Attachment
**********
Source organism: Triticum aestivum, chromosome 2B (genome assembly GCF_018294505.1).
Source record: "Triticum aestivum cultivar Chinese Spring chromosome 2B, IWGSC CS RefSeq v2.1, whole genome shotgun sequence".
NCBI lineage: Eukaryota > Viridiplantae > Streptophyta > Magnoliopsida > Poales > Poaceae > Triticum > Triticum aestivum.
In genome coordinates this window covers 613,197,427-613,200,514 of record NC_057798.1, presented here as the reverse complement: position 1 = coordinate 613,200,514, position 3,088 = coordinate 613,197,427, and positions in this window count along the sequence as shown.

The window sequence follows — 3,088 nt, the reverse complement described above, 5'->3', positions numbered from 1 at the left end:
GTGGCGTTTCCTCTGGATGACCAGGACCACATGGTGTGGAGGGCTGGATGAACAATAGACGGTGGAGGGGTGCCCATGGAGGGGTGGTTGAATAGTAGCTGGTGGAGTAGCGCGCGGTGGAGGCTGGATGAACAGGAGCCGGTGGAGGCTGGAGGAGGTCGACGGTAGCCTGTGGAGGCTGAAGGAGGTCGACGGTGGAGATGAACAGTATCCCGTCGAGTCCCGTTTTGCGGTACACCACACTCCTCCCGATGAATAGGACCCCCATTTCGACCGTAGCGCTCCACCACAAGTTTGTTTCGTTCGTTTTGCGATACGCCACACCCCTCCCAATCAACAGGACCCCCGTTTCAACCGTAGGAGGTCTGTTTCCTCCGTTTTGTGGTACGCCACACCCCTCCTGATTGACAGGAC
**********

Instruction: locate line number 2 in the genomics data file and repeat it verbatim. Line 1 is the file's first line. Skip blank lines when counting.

Source record: "Triticum aestivum cultivar Chinese Spring chromosome 2B, IWGSC CS RefSeq v2.1, whole genome shotgun sequence".